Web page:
In an English exam you may be asked to study book excerpts.
We are going to look at two book excerpts and then practise analysis and comparison of their content in this worksheet.
Before you complete this worksheet you should have already completed "Reading Non-fiction Texts: Chilean Miner Rescue" and "Reading Non-Fiction Texts: Lifeboat Rescue".
Part of your exam requires you to compare different pieces of non-fiction based on the same theme. The theme of this worksheet series is rescue.
Read the following excerpts until you feel that you have fully understood them.
Two survivors of a plane crash high in the South American mountains set out on foot to find rescue help for themselves and their companions
When they started off again at dawn Cortez kept the pace up, energised by the desire to reach the end of the gorge. Steiger lagged behind. The night's rest had not returned his strength. When Cortez asked him to hurry up he complained loudly that he was tired and needed to stop.
They continued nonetheless, and eventually the dull sound of their boots in the snow, the only sound that could be heard, was killed by a thunderous noise which increased in intensity as they reached the end. They were gripped by panic. What if an unforgiving rapid hindered their way? Cortez raced ahead, consumed with the desire to see what was in front of them. His pace quickened rapidly and the gaps between his footprints in the snow lengthened. "You'll hurt yourself," Steiger called after him, but he was also driven forward less by curiosity that by the terror of what they might see.
Cortez was a hundred metres ahead when he suddenly found himself at the end of the gorge.
The landscape in front of him was of the Garden of Eden. The snow disappeared. From under the white blanket a fast-flowing torrent of water raced into another gorge, tumbling over boulders and rocks to the east. And there was further beauty as he looked beyond at patches of greenery: moss, gorse, rushes and grass interspersed with blue and red blossom.
As Cortez surveyed the landscape, tears trickled down his face. When Steiger reached him, he too sighed with amazement and happiness.
Then they stumbled forward onto the rocks and sat by the river. They rested in the sun for hours. The birds that had been absent for so long flitted around the riverbank, seemingly unalarmed by the unusual sight of two filthy, bearded and skeletal beings, bodies puffed out by multiple layers of filthy clothes, rucksacks clinging between narrowed shoulders, their faces red and cruelly weathered.
They were now sure that they were saved, but they still had to keep going.
They advanced farther down the side of the gorge. The going was rough and tiresome as they had to climb rocks bigger than armchairs. They were brought to a halt suddenly by a rocky, impassable outcrop which rose up high above them. The more even ground on the other side of the river prompted them to cross through the raging torrent rather than climb the obstacle in front of them, braving the boulders that the ferocious river forced along its path.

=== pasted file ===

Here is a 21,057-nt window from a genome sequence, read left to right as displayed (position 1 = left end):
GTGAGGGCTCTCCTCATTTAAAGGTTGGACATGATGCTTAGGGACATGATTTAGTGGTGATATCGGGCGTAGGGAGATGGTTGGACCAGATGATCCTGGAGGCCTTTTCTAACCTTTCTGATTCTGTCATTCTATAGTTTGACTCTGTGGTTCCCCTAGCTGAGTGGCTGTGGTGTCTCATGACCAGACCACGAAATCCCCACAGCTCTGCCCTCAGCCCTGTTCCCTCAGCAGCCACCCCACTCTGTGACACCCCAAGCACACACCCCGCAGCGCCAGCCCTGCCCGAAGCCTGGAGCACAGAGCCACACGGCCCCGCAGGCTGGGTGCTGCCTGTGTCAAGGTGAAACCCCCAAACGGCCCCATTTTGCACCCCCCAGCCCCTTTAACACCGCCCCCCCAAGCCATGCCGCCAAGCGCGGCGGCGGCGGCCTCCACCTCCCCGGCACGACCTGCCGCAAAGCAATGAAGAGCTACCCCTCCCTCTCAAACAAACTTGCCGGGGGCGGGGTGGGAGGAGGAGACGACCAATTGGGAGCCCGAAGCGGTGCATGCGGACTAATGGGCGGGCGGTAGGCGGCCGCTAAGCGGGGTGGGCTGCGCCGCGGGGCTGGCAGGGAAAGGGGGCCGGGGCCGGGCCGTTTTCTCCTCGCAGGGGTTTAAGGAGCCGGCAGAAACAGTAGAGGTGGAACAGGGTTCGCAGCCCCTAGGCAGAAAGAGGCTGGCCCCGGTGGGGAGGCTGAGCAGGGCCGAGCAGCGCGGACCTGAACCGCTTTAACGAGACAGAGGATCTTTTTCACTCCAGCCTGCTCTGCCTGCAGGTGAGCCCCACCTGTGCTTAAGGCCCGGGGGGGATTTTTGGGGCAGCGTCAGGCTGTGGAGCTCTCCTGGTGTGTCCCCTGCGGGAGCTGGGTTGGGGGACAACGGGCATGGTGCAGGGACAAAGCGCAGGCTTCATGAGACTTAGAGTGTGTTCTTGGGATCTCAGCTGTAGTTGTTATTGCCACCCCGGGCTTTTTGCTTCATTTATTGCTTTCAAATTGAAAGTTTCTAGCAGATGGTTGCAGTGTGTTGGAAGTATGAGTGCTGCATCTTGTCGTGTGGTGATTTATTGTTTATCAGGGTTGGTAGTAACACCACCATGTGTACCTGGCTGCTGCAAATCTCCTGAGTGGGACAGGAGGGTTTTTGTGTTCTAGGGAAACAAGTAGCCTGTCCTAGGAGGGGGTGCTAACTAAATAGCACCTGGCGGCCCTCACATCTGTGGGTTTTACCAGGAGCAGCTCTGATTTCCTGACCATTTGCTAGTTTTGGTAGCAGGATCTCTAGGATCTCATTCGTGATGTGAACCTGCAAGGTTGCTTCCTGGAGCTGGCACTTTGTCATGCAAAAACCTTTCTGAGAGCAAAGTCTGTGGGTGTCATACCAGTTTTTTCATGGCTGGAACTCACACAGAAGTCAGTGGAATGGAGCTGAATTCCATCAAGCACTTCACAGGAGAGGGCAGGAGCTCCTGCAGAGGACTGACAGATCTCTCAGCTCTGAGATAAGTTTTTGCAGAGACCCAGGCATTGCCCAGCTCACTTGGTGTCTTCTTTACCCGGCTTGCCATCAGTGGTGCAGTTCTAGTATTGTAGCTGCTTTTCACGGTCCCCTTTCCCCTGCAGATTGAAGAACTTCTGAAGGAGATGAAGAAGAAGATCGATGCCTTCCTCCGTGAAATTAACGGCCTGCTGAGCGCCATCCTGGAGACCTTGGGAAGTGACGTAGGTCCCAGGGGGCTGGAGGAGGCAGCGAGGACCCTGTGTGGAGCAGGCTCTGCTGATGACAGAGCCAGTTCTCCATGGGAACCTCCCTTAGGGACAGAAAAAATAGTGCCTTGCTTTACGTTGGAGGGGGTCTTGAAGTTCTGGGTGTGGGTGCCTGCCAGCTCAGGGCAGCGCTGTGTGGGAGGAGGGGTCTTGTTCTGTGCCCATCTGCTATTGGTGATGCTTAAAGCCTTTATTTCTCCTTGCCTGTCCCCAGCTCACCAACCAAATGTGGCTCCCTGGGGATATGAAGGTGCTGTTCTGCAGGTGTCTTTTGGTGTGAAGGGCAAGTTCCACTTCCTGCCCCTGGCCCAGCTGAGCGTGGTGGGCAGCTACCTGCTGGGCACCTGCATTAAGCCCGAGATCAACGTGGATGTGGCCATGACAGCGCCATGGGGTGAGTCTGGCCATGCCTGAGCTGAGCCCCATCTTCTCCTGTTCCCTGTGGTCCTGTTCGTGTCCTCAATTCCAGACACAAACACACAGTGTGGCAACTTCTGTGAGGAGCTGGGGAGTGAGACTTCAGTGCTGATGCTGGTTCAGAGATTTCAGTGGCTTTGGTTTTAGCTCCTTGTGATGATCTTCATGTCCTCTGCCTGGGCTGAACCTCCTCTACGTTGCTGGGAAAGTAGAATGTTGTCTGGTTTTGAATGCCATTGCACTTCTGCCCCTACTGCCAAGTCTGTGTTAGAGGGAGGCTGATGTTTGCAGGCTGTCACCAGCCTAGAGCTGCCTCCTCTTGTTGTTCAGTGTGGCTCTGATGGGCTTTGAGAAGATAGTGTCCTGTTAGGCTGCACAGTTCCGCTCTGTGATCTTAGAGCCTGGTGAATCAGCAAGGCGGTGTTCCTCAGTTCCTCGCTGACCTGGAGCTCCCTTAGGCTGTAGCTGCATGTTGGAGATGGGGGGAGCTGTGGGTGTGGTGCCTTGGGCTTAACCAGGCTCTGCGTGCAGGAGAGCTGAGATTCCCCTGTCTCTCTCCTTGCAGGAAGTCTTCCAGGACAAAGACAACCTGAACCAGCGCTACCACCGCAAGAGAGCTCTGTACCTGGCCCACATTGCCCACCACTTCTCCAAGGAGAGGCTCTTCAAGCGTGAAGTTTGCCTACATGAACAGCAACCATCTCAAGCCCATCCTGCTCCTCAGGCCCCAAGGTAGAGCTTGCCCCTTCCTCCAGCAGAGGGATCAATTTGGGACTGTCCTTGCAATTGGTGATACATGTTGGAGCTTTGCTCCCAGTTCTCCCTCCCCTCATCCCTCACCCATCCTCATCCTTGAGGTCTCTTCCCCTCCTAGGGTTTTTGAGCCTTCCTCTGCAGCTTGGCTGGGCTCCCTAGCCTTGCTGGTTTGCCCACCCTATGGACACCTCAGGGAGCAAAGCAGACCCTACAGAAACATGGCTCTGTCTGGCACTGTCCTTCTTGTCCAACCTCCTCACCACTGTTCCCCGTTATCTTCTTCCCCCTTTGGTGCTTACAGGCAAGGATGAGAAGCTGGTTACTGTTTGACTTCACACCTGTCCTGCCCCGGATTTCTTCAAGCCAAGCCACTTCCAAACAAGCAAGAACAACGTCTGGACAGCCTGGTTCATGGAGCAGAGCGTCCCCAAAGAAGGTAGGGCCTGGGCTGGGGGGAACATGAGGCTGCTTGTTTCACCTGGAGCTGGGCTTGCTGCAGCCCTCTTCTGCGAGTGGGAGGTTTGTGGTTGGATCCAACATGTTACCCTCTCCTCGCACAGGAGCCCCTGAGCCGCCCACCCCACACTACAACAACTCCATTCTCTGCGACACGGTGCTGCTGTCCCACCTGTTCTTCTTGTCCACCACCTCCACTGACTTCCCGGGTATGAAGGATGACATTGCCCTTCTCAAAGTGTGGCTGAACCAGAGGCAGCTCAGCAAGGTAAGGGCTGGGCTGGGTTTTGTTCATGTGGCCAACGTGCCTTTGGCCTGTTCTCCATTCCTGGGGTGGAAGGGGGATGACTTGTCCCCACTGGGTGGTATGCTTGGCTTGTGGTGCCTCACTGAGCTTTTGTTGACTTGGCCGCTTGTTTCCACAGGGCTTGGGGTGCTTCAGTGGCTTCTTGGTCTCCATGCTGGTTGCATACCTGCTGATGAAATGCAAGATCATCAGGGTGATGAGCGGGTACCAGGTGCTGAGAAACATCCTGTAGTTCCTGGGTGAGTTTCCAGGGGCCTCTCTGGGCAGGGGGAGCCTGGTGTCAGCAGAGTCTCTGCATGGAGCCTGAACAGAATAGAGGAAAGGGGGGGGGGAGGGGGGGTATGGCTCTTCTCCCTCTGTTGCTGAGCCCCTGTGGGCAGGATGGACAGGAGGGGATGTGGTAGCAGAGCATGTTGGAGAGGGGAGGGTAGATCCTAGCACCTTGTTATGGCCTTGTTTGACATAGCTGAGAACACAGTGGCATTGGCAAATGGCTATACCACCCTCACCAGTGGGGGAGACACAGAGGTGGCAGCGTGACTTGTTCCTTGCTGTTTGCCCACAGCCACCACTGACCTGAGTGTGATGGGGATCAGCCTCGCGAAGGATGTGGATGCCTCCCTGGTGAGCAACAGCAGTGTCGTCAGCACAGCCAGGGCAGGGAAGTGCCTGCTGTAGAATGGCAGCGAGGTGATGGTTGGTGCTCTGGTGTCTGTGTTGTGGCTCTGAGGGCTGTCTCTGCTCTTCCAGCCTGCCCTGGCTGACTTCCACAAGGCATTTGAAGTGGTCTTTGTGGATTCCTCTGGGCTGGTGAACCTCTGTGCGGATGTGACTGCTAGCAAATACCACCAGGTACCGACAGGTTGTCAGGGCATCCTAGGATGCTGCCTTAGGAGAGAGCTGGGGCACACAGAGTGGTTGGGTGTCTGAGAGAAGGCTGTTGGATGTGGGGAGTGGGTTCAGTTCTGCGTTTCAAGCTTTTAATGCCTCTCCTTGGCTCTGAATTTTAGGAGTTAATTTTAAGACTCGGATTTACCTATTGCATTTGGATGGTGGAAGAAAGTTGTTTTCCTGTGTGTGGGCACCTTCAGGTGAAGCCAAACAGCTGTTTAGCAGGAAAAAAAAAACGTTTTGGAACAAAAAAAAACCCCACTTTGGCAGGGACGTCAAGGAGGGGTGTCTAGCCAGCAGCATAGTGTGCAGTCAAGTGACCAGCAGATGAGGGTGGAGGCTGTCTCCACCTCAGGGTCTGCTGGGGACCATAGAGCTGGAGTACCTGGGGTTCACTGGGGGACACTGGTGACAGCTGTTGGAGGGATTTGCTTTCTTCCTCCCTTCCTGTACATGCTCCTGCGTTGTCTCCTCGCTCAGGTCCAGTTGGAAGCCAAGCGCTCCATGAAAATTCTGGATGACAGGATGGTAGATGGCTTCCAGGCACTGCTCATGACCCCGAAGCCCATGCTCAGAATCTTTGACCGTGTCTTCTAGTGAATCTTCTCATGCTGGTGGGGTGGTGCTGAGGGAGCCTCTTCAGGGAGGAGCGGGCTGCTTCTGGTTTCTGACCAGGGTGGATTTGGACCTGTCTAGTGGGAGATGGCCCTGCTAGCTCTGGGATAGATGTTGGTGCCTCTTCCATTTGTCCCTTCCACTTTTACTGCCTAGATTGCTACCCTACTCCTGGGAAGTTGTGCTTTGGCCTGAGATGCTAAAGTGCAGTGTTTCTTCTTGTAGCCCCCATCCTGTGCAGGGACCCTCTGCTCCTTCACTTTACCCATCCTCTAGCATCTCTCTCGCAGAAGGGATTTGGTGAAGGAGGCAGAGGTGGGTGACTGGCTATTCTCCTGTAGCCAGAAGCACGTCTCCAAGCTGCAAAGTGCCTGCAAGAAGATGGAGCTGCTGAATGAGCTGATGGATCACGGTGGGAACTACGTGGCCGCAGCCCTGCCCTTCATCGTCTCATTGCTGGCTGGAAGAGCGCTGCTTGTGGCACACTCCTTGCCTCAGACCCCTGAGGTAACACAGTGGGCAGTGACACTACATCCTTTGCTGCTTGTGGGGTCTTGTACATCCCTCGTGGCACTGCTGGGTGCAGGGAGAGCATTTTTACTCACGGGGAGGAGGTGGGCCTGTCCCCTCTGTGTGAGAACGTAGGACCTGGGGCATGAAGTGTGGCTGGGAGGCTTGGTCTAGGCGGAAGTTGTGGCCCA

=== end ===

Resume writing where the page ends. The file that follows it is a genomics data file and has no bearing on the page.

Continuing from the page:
"I'm drowning, help me!" a twelve-year-old girl shouts to her friend. Fortunately, the friend knows that he must instantly call a lifeguard who rushes to the scene, ready to assist.
Happily, the incident is not in real-life on a beach. In reality, we're miles away from the sea. We're in an inner-city school where the young people are role-playing scenes as part of the Lifeguard's Beach to City project.
The project is based in urban regions and is intended to teach children who don't live by the sea. The lifeguards tour such areas to educate children about the hazards of the seaside and how to protect themselves from trouble. It targets primary pupils. Those children living far from the coast in towns and cities have been identified as a higher risk group who are less aware of the lifeguard's work.
Each team in the Beach to City project consists of an acting RNLI lifeguard and a beach safety supervisor. The task is not easy. Within 40 minutes they must put across key safety messages for the beach that the children will absorb. The sessions are intended to be enjoyable and memorable with plenty of role-playing and new equipment to handle.
The sessions start with an introduction to lifeguarding and the lifeguard service. The pupils learn where the lifeguards can be found and how to identify them. Beach safety messages come next. Firstly, protection against the sun: wear a T-shirt, don a hat, splat on the sun cream. Secondly, beach flags and what they mean. A few children have significant knowledge of the flag system, though some think the red flag means there's a shark about, not just dangerous waters! Toy inflatable boats represent a real threat to beach users that sharks don't, and the Beach to City project provides a guideline on their use as a key message.
"In North Cornwall there were many days where most of our work involved saving children in drifting inflatables", said Brian Worth, a beach safety supervisor.
The sessions also cover the use of public rescue equipment (PRE), particularly in areas like Birmingham which has many canals. Teaching respect for equipment such as life-rings, throw lines and emergency communications is as important as how to use it. In London, the Beach to City project visited 30 schools to deliver PRE advice to children.
In 2014 the Lifeguard Education Team plans to expand to a fifth city on the project tour, and to add further cities in the years to come.
Next we will go through some questions on the above excerpts. You can refer back to them at any time by clicking on the Help button.